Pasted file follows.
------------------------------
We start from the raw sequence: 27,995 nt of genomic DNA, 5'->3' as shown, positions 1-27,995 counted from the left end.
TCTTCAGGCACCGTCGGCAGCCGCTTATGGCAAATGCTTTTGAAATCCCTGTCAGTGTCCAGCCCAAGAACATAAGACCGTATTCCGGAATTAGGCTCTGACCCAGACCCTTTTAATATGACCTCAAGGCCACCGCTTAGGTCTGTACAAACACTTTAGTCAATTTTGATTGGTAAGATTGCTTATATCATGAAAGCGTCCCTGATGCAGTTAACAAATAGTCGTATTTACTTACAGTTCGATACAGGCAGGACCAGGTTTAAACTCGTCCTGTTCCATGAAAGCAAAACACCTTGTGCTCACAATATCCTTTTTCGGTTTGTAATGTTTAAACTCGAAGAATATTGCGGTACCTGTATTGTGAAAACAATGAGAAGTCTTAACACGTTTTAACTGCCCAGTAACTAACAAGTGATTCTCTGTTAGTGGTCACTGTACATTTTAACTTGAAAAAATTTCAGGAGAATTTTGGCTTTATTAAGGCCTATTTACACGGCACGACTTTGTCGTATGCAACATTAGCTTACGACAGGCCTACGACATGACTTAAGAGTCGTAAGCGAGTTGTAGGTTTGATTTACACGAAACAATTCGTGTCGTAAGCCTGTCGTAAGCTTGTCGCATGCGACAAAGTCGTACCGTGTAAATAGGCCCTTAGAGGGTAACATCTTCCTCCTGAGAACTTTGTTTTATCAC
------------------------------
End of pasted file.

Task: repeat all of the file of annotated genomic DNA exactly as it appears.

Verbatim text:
We start from the raw sequence: 27,995 nt of genomic DNA, 5'->3' as shown, positions 1-27,995 counted from the left end.
TCTTCAGGCACCGTCGGCAGCCGCTTATGGCAAATGCTTTTGAAATCCCTGTCAGTGTCCAGCCCAAGAACATAAGACCGTATTCCGGAATTAGGCTCTGACCCAGACCCTTTTAATATGACCTCAAGGCCACCGCTTAGGTCTGTACAAACACTTTAGTCAATTTTGATTGGTAAGATTGCTTATATCATGAAAGCGTCCCTGATGCAGTTAACAAATAGTCGTATTTACTTACAGTTCGATACAGGCAGGACCAGGTTTAAACTCGTCCTGTTCCATGAAAGCAAAACACCTTGTGCTCACAATATCCTTTTTCGGTTTGTAATGTTTAAACTCGAAGAATATTGCGGTACCTGTATTGTGAAAACAATGAGAAGTCTTAACACGTTTTAACTGCCCAGTAACTAACAAGTGATTCTCTGTTAGTGGTCACTGTACATTTTAACTTGAAAAAATTTCAGGAGAATTTTGGCTTTATTAAGGCCTATTTACACGGCACGACTTTGTCGTATGCAACATTAGCTTACGACAGGCCTACGACATGACTTAAGAGTCGTAAGCGAGTTGTAGGTTTGATTTACACGAAACAATTCGTGTCGTAAGCCTGTCGTAAGCTTGTCGCATGCGACAAAGTCGTACCGTGTAAATAGGCCCTTAGAGGGTAACATCTTCCTCCTGAGAACTTTGTTTTATCAC